Full Text Available Body composition assessment has an important role in many fields of medicine, in evaluation of health status of the individual, as well as in sports sciences as a part of physiological profile of athletes. There are several methods for body composition assessment, which provide indirect data on the body structure. For instance in anthropometry, simple techniques such as skinfold measurements provide simply, quick and nonexpensive assessment of body fat mass. Bioelectric impedance analysis (BIA is described as a method with rising validity, especially for measurement in regional body composition. The value of BIA in routine clinical terms is still limited, while DXA has potential of becoming new golden standard for body composition assessment. More sophisiticated methods such is MRI have advantage over other techniques for estimation of regional body composition, since it provides the only accurate and viable approach for the estimation of intra-abdominal adipose tissue. This method is limited to experimental studies on smaller group of individuals, since it is expensive and not available to routine assessment. Combination of more methods may be the best approach for obtaining accurate results and informations about health status of individual.

  5. The Slovenian food composition database.

    Science.gov (United States)

    Korošec, Mojca; Golob, Terezija; Bertoncelj, Jasna; Stibilj, Vekoslava; Seljak, Barbara Koroušić

    2013-10-01

    The preliminary Slovenian food composition database was created in 2003, through the application of the Data management and Alimenta nutritional software. In the subsequent projects, data on the composition of meat and meat products of Slovenian origin were gathered from analyses, and low-quality data of the preliminary database were discarded. The first volume of the Slovenian food composition database was published in 2006, in both electronic and paper versions. When Slovenia joined the EuroFIR NoE, the LanguaL indexing system was adopted. The Optijed nutritional software was developed, and later upgraded to the OPEN platform. This platform serves as an electronic database that currently comprises 620 foods, and as the Slovenian node in the EuroFIR virtual information platform. With the assimilation of the data on the compositions of foods of plant origin obtained within the latest project, the Slovenian database provides a good source for food compositional values of consistent and compatible quality. Copyright © 2013 Elsevier Ltd. All rights reserved.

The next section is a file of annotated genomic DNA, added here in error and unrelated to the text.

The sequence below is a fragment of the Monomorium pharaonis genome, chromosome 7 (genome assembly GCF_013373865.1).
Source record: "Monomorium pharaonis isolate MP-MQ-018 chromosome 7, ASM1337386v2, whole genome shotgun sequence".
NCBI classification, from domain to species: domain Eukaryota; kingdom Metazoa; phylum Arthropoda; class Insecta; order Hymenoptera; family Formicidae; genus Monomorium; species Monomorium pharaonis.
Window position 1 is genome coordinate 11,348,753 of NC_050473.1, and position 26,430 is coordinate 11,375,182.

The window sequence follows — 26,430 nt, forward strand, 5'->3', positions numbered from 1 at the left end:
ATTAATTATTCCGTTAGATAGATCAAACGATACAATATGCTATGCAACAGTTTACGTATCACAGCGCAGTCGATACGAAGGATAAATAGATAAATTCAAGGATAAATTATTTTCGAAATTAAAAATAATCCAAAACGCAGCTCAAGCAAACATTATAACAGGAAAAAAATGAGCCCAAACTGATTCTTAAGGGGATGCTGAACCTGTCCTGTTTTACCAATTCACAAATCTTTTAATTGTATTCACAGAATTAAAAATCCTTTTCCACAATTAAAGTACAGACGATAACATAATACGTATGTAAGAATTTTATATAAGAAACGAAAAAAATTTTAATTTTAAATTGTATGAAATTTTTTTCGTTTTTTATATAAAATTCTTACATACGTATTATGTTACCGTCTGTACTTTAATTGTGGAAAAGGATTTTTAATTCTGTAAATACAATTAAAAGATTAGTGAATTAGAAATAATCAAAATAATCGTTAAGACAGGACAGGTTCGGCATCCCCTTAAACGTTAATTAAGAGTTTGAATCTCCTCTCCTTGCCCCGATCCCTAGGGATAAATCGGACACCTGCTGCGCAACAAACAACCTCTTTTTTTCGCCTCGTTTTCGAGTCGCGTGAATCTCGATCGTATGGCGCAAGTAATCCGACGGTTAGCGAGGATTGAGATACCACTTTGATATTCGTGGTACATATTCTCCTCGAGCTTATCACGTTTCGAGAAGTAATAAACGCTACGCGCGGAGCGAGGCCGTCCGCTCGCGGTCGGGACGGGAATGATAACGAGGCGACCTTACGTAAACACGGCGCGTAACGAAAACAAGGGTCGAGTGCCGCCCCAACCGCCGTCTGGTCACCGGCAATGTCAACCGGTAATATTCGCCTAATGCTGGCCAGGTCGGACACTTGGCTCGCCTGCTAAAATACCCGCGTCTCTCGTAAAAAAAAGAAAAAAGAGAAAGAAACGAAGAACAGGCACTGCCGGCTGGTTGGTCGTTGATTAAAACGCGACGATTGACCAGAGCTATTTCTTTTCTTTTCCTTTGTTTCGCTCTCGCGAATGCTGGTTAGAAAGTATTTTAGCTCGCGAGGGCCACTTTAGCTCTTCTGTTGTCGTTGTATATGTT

6. Composite materials for space applications

    Science.gov (United States)

    Rawal, Suraj P.; Misra, Mohan S.; Wendt, Robert G.

    1990-01-01

    The objectives of the program were to: generate mechanical, thermal, and physical property test data for as-fabricated advanced materials; design and fabricate an accelerated thermal cycling chamber; and determine the effect of thermal cycling on thermomechanical properties and dimensional stability of composites. In the current program, extensive mechanical and thermophysical property tests of various organic matrix, metal matrix, glass matrix, and carbon-carbon composites were conducted, and a reliable database was constructed for spacecraft material selection. Material property results for the majority of the as-fabricated composites were consistent with the predicted values, providing a measure of consolidation integrity attained during fabrication. To determine the effect of thermal cycling on mechanical properties, microcracking, and thermal expansion behavior, approximately 500 composite specimens were exposed to 10,000 cycles between -150 and +150 F. These specimens were placed in a large (18 cu ft work space) thermal cycling chamber that was specially designed and fabricated to simulate one year low earth orbital (LEO) thermal cycling in 20 days. With this rate of thermal cycling, this is the largest thermal cycling unit in the country. Material property measurements of the thermal cycled organic matrix composite laminate specimens exhibited less than 24 percent decrease in strength, whereas, the remaining materials exhibited less than 8 percent decrease in strength. The thermal expansion response of each of the thermal cycled specimens revealed significant reduction in hysteresis and residual strain, and the average CTE values were close to the predicted values.

  7. Separating read and write units in multiferroic devices.

    Science.gov (United States)

    Roy, Kuntal

    2015-06-18

    Strain-mediated multiferroic composites, i.e., piezoelectric-magnetostrictive heterostructures, hold profound promise for energy-efficient computing in beyond Moore's law era. While reading a bit of information stored in the magnetostrictive nanomagnets using a magnetic tunnel junction (MTJ), a material selection issue crops up since magnetostrictive materials in general cannot be utilized as the free layer of the MTJ. This is an important issue since we need to achieve a high magnetoresistance for technological applications. We show here that magnetically coupling the magnetostrictive nanomagnet and the free layer e.g., utilizing the magnetic dipole coupling between them can circumvent this issue. By solving stochastic Landau-Lifshitz-Gilbert equation of magnetization dynamics in the presence of room-temperature thermal fluctuations, we show that such design can eventually lead to a superior energy-delay product.